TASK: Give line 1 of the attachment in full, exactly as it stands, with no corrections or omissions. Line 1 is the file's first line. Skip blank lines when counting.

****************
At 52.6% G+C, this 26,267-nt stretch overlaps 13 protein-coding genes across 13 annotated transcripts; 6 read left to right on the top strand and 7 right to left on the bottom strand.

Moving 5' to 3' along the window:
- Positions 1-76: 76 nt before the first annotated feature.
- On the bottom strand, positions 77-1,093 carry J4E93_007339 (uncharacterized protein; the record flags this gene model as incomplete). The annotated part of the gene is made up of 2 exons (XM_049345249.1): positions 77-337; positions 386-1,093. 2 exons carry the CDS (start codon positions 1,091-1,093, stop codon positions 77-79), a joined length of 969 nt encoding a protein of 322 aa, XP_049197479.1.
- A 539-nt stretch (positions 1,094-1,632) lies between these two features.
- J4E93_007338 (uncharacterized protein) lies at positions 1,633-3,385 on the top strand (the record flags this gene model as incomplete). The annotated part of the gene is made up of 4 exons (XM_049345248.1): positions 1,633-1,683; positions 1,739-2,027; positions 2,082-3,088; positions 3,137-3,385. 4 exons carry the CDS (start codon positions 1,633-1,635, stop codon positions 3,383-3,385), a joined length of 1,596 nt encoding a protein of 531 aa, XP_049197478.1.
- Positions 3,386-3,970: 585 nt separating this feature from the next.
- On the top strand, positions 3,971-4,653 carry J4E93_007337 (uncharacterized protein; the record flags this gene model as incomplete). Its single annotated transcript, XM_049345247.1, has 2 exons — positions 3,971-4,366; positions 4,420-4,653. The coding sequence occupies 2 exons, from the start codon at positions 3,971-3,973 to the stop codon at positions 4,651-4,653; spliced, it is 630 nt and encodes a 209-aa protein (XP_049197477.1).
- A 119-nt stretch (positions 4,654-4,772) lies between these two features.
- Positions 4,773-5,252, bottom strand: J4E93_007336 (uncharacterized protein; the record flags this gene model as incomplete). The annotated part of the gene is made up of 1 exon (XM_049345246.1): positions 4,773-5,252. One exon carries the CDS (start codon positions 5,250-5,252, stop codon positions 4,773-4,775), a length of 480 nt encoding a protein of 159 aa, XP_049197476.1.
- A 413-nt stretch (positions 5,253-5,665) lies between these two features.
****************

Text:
At 52.6% G+C, this 26,267-nt stretch overlaps 13 protein-coding genes across 13 annotated transcripts; 6 read left to right on the top strand and 7 right to left on the bottom strand.